But they ran into a problem, despite their star-studded roster and high octane play—the 1995-96 Chicago Bulls, who set the NBA record that season with their 72-10 regular-season record. The Bulls took the first three games of the NBA Finals series with the Sonics before Seattle rebounded with wins in games four and five, thanks to a tactical adjustment from Seattle that saw The Glove switched onto his Airness. Ultimately, though, the Bulls clinched their fourth championship in six seasons with an 87-75 victory behind 22 points from Michael Jordan and 19 rebounds from Dennis Rodman.

4.1996-97 Utah Jazz

The Jazz had a Hall of Fame trio leading their team, with Jerry Sloan drawing up the Xs and O’s for John Stockton and Karl Malone. Jeff Hornacek played the third option on the court well, scoring 14.5 points on 48.2% shooting. The Jazz also had a slew of quality role players, such as Bryon Russell, Howard Eisley, Shandon Anderson, and Antoine Carr.

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Utah ran into the same problem that the Sonics had just the year prior — the Bulls. Chicago had a 69-13 regular-season record in this season, not quite as nice as their 72 wins from the year before, but still certainly nothing to sneeze at. The Bulls took game one of the NBA Finals against the Jazz on a buzzer-beater from Jordan and won Game Two by twelve points, to take a 2-0 lead in the series. The Jazz bounced back and managed to tie the series, sending it to a pivotal game five. Of course, this was the game where Jordan, stricken with the flu, dropped 38 points in one of his most memorable performances of his career. The Bulls then won game six back in Chicago on a Steve Kerr jumper, clinching the NBA Championship.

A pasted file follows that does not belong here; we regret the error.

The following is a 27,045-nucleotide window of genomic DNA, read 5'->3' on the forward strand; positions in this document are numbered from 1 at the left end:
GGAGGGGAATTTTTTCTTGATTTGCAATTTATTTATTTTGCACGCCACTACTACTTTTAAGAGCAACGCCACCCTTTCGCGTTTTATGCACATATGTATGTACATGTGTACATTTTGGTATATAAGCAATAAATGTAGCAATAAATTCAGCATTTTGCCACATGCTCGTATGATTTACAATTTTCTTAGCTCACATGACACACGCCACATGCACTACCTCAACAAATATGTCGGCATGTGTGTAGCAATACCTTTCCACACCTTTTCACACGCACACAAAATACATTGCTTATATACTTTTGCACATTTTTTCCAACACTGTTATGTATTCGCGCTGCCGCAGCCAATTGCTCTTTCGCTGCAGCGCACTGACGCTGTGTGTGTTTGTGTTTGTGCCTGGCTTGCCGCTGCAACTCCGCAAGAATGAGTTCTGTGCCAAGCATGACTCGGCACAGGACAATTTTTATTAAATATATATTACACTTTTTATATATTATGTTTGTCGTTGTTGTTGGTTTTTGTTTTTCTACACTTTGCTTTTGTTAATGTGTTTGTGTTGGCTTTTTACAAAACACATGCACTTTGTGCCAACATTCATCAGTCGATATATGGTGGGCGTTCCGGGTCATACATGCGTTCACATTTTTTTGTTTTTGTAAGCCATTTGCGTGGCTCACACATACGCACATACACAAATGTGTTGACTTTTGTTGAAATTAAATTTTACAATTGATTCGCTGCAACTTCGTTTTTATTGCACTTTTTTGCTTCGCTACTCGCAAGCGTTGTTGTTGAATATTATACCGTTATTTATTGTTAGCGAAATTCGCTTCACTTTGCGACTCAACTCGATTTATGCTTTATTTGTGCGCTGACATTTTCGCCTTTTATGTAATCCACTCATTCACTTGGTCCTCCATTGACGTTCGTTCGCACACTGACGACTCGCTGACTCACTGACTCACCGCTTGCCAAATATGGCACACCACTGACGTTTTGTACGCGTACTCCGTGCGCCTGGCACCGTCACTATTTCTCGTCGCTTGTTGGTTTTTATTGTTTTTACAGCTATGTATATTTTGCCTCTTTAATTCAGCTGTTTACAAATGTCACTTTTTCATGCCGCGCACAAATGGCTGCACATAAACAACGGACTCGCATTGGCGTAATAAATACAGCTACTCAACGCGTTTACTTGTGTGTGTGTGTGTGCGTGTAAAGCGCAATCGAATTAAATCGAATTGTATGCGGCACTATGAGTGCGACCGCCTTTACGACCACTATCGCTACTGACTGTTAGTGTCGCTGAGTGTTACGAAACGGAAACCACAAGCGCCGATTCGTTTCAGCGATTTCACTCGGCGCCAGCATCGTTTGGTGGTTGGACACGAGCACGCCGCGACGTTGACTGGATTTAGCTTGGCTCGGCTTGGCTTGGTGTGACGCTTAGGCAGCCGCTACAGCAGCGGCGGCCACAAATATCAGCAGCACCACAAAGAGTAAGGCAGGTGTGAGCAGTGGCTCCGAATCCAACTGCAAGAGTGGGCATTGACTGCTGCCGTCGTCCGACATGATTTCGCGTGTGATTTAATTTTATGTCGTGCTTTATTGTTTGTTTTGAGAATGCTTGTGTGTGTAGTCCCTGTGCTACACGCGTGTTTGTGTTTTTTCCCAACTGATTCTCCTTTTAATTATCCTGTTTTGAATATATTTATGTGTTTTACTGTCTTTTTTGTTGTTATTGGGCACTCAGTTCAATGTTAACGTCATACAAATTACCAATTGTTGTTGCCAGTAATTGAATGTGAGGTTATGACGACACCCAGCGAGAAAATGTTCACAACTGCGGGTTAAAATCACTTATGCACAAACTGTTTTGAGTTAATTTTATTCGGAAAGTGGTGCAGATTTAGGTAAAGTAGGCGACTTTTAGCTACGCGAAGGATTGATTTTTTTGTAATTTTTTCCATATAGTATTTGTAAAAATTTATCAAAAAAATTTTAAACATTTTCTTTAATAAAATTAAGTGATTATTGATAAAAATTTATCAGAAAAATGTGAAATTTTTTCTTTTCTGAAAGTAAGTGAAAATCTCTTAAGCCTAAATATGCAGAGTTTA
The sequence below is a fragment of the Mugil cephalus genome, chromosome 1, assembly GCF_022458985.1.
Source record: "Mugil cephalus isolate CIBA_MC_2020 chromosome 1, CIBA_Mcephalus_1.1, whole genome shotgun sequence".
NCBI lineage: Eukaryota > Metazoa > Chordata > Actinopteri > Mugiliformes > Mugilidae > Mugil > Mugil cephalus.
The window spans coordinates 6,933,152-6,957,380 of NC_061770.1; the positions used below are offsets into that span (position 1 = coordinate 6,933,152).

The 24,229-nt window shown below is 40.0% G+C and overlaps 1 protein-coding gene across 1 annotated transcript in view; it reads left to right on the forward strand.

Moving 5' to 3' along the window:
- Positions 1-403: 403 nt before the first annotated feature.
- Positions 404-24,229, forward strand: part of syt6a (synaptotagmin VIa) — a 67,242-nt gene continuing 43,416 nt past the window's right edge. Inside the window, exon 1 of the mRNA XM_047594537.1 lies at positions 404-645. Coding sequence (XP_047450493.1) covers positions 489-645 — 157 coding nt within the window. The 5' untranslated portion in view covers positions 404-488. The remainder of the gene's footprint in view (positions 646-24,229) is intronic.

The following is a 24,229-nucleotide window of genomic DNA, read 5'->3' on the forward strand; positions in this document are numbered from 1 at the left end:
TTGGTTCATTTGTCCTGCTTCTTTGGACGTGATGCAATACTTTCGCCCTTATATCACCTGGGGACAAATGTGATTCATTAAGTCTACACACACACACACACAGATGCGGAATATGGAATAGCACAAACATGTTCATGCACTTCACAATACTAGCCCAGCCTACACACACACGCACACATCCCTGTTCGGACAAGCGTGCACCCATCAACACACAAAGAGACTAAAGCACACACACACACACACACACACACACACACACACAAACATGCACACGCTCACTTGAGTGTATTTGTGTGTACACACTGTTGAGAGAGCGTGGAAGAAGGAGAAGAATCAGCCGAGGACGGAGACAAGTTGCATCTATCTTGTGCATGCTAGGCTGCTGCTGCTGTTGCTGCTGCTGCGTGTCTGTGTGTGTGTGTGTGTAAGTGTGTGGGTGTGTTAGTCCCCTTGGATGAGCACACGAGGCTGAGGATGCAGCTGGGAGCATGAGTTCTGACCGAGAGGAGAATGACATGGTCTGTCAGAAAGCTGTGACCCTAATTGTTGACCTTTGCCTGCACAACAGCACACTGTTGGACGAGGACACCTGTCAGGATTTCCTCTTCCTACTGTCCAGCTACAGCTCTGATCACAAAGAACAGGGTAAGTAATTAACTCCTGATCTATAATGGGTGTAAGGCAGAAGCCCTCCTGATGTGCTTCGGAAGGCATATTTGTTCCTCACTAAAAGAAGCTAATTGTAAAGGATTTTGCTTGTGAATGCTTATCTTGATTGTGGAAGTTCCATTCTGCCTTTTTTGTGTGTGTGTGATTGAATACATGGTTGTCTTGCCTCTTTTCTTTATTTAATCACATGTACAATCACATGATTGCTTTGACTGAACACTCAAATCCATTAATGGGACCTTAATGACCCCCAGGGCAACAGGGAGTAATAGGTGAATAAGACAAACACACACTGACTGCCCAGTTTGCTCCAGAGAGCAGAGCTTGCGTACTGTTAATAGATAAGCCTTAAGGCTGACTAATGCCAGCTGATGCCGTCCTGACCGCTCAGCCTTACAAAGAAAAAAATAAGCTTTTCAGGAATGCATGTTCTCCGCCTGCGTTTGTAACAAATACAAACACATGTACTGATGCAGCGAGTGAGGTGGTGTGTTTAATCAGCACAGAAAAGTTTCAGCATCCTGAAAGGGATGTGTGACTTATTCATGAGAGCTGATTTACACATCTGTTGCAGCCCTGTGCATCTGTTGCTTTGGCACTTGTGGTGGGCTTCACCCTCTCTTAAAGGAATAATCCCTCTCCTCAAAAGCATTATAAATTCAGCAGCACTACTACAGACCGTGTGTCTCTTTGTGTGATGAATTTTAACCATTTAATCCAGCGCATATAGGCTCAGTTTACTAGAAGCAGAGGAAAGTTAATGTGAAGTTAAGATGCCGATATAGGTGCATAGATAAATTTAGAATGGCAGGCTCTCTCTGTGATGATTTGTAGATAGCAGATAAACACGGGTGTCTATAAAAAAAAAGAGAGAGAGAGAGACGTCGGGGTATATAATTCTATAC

3.2015-16 San Antonio Spurs

From a numerical perspective, it could easily be argued that this was a top-10 team ever. The Spurs finished with a better net rating (+11.8) than the 73-win Warriors and Basketball-Reference, using its SRS breakdown, describes San Antonio as the No. 8 team of all-time. More so than many others on this list, the final season of Tim Duncan’s Hall of Fame career will likely be forgotten, if only because the Warriors existed.